January 19, 2024

There’s much here to enjoy, not least in the contextual view of a different side to John Weathers and a fascinating sub-branch of the Welsh Rock Family Tree.

Okay, let’s deal with the obvious cries from those sitting with their hands raised for attention – no, you’ve never heard of Ancient Grease. And if indeed that is the case, it’s not exactly surprising as, in addition to this 1970 release being their only album, they also technically didn’t even exist – at least under that name. Confused? Well, let’s start at the beginning… which happens to be in South Wales in the late 1960s (somewhat of a creative hotbed at the time), and in particular one John Weathers, the larger-than-life drummer who went on to become synonymous with the otherwise more reserved Gentle Giant and also, following their 1980s reformation, Welsh stalwarts Man. Weathers is the focal point around which this album revolves, although he isn’t actually in the band…

In 1968 and 1969 Weathers was in a band called Eyes Of Blue, along with, notably, future Man keyboardist Phil Ryan and Rick Wakeman singer Gary Pickford-Hopkins, recording two rather good albums with the them. At this time, Weathers came into contact with a local band playing all cover material under the rather nice name of Strawberry Dust. Impressed by them, and also having a stock of songs he had written which hadn’t fitted Eyes Of Blue, he saw an opportunity for this band who were short on original material to put form to his unused songs in an arrangement which suited both parties. They recorded a demo at the newly-opened Monmouth Studios, which Weathers took to Lou Reizner of Mercury Records, who had produced the Eyes Of Blue albums (he was also later very prominently responsible for the cinematic travesty All This And World War Two, which somehow raised a mistaken belief that the idea of marrying Beatles songs to actual WW2 film footage would make sense, but we will gloss over that particular disaster). He was impressed enough for the band to get a recording contract to get an album released via Mercury, and they duly recorded it.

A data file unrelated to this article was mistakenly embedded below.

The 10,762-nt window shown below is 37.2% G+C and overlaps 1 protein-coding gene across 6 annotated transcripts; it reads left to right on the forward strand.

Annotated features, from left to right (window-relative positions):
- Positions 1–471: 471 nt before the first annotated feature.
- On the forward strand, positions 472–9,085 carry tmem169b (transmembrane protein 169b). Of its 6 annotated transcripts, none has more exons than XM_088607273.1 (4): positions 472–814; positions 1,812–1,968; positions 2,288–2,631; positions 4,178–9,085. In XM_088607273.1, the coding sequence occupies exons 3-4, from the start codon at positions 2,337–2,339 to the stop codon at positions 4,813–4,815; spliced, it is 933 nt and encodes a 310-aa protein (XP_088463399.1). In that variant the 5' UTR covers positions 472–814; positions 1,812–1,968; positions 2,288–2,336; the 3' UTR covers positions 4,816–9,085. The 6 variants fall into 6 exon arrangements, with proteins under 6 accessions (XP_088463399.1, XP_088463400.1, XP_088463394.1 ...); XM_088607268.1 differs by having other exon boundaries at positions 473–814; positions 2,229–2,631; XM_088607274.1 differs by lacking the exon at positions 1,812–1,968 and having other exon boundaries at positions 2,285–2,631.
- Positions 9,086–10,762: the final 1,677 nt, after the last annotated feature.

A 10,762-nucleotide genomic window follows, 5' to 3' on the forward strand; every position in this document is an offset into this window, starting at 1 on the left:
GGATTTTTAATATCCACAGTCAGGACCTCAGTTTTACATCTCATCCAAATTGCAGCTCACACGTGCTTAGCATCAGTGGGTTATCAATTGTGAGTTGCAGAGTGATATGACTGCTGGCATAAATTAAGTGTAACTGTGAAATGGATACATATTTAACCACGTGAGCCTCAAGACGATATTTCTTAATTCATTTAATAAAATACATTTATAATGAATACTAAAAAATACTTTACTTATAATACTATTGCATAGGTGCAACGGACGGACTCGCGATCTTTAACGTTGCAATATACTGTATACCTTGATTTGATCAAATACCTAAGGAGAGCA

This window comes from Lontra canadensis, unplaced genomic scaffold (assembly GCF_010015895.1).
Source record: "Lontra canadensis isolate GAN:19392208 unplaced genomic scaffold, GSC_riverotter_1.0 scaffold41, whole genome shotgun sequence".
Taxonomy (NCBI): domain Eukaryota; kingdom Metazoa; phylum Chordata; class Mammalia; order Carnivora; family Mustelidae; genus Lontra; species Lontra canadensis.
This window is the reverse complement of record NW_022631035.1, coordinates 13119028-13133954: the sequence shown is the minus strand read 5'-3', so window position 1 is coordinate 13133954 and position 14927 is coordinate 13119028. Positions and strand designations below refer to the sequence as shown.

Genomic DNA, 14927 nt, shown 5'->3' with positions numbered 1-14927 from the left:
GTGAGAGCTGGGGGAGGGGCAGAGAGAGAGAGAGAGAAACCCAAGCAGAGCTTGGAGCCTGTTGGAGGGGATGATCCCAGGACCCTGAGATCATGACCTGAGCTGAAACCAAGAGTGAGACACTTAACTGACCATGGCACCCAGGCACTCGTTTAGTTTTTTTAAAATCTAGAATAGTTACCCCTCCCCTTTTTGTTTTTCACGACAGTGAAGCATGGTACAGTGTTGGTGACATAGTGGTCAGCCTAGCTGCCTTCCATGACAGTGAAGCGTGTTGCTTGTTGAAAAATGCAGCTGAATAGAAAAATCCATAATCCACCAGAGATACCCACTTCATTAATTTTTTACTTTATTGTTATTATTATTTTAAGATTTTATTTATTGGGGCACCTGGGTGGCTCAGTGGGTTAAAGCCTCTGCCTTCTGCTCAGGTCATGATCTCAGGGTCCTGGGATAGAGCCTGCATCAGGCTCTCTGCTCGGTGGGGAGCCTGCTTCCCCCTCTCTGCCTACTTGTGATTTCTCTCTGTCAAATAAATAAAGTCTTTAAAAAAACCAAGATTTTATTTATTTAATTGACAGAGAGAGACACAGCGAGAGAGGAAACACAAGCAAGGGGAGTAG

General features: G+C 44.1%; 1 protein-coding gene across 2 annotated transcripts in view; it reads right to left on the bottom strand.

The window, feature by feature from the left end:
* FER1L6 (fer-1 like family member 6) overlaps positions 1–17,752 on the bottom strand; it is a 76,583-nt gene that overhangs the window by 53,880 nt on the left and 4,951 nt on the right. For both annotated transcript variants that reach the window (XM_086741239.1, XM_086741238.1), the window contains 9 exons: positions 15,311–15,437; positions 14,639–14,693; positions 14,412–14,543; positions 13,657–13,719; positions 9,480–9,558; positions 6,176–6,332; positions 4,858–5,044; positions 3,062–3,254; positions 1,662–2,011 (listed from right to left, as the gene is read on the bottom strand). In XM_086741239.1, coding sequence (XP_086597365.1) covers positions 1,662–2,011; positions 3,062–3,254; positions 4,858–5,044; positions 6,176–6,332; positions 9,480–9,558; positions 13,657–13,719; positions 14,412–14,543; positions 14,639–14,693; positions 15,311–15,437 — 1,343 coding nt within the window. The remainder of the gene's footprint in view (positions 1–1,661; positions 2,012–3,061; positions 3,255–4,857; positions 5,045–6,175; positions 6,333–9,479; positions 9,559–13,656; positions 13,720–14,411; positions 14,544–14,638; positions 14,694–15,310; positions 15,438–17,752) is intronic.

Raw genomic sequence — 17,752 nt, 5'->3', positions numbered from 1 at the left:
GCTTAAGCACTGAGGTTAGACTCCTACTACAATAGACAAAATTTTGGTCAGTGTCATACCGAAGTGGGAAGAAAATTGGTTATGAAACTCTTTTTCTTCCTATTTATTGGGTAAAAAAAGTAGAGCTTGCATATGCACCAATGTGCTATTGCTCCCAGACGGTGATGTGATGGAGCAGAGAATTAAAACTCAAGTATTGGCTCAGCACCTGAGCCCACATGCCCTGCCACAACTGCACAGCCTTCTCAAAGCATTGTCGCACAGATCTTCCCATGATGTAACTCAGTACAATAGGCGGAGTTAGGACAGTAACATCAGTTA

Ancient Grease with a suitably ‘Strawberry’ tint…

But that’s Strawberry Dust, I hear you interrupt. Where do Ancient Grease come in? Well, for that we go to Reizner again as, after annoying the hell out of actual producer Weathers by (reportedly) popping into the studio to approve the final recordings and essentially claiming a co-producer credit on the back of it, he made an odd decision. He gave the material the green light, but he took exception for some unaccountable reason with the name Strawberry Dust, and ordered an abrupt change of band name to the groan-inducing pun of Ancient Grease. If he hoped that would sell more albums, it didn’t – largely down to Mercury putting almost no money or effort into promoting the album which sank like a greased stone. The band went away and continued their career for a while under the original Strawberry Dust name again almost as if nothing had happened, which leaves the name of Ancient Grease a rather curious sort of ‘orphan’.